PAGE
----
The defeat of the Ottoman Army outside the gates of Vienna 300 years ago is usually regarded as the beginning of the decline of the Ottoman Empire. But Walter Leitsch ask whether it was such a turning point in the history of Europe?
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In the cynical atmosphere of the Congress of Vienna, Consalvi imposed himself on his fellow statesmen and fought a successful battle for the restoration of the Papal States. E.E.Y. Hales describes a master of European diplomacy.
Published in History Today
Metternich and Benckendorff, who played leading roles on the European scene, first met under very different circumstances; P.S. Squire describes how they were both attached to a charming French actress.
In the summer of 1849, writes Leslie Reade, the Austrian forces besieging Venice decided to put into practice a novel and fantastic plan; and Europe had its first experience of aerial warfare.
David G. Chandler offers a study in fact and fiction about a famous Napoleonic campaign.
David G. Chandler describes how the trouble Napoleon took over the interpretation of events at Marengo shows how deeply they had disturbed him.
Michael Glover describes how Vienna in 1815 was the scene of endless entertainment for European rulers and their delegations.
Stella Musulin describes how, in 1848, even the Austrian capital was stirred by the turmoils of reform.
David Woodward describes insurrection in the Austro-Hungarian fleet on February 1st, 1918.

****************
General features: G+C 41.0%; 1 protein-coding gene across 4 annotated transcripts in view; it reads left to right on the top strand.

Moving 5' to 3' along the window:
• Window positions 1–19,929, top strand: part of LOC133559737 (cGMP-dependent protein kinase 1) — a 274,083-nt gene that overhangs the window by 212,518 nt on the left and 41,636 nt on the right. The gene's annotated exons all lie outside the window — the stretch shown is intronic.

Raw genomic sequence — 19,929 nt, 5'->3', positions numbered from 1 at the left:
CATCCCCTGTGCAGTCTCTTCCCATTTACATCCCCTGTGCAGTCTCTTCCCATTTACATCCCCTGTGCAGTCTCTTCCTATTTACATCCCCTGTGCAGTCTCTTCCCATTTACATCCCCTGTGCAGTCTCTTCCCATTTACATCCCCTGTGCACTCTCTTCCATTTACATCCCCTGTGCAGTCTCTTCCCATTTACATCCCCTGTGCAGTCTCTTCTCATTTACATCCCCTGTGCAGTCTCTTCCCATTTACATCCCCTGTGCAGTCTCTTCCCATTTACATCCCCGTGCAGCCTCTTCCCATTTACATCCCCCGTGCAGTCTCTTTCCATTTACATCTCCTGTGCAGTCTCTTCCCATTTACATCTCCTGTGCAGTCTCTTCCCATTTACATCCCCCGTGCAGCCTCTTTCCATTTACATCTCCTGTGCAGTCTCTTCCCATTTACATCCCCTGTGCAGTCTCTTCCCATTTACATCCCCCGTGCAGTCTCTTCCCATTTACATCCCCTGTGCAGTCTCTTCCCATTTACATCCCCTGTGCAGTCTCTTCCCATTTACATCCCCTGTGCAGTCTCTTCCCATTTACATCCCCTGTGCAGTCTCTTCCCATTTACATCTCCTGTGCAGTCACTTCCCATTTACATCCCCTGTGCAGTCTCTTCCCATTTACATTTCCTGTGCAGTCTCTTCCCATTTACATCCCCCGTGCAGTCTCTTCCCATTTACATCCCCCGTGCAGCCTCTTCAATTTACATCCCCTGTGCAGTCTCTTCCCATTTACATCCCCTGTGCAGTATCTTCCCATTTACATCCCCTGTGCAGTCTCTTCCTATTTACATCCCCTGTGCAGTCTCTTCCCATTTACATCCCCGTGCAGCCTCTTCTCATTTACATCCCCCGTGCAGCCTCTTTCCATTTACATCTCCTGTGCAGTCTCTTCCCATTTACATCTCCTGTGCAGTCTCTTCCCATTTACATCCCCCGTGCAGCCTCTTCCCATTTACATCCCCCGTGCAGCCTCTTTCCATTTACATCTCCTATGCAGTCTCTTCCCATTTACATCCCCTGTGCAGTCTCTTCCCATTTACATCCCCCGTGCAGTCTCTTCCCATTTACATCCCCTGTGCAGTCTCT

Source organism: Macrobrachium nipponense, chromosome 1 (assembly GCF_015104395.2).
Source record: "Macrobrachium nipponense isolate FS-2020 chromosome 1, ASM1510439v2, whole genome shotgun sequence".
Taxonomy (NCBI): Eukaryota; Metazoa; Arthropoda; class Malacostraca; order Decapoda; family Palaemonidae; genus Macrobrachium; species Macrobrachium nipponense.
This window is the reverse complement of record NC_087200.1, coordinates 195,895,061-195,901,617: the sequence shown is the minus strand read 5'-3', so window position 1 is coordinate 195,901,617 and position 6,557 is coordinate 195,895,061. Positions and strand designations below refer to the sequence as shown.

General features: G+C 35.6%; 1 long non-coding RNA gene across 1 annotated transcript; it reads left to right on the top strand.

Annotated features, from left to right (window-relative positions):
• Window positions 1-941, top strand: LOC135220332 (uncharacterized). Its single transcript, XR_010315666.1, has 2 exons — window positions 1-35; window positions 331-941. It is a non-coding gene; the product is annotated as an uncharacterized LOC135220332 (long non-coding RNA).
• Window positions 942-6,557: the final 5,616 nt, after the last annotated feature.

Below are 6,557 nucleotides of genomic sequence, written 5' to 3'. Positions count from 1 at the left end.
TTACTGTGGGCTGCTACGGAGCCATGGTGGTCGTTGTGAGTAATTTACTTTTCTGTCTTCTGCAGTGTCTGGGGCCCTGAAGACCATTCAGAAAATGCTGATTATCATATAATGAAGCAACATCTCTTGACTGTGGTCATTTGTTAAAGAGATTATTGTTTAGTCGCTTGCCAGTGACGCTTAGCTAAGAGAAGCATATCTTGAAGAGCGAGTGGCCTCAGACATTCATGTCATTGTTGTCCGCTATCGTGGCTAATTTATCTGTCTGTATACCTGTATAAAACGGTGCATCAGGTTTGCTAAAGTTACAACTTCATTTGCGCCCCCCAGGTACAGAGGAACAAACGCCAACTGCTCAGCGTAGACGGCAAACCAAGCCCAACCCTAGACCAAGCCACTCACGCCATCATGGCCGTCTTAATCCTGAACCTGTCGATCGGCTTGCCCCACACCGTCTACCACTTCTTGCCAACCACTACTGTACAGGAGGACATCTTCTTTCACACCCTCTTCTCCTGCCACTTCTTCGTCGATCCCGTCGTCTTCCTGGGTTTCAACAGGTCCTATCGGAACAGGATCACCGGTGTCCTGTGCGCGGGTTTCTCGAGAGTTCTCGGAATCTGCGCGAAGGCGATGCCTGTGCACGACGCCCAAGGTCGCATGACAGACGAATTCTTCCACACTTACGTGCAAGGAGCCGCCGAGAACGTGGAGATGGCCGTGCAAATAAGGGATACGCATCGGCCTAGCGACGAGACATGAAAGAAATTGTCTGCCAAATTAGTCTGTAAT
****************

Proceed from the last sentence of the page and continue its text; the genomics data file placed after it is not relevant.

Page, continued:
For over 150 years, writes Christopher Duffy, generations of Irish gentry sought service in the armies of the European powers.
Ross Watson introduces Prince Eugene of Savoy; Marlborough’s companion in arms was not only a great soldier but also one of the most important patrons and collectors of his day; a modest man with a deep love of painting and architecture inspired by a strongly individual taste.
Norman Stone introduces Von Hötzendorf, the last in a long line of Austrian commanders, and not the least able, who had the misfortune to believe that the First World War would save the Empire from disintegration.
Adrian Mourby welcomes the return to public view of the Habsburgs’ esoterica.
Fischer von Erlach flourished in a new era of exhibitionism, Mary Henderson writes, to become the most influential Austrian architect of the Baroque period, shaping the tastes of the Habsburg empire.
Imbued, with the militant spirit of the Counter Reformation, a sixteenth-century Prince Bishop, Wolf Dietrich von Raitenau, set out to re-build Salzburg as a Second Rome, as Tudor Edwards here describes.
Bayreuth has much for which to thank Richard Wagner, but the determination of a Prussian princess to create something out of her dull and provincial 18th-century marriage helped make the city the place it is today, says Adrian Mourby.
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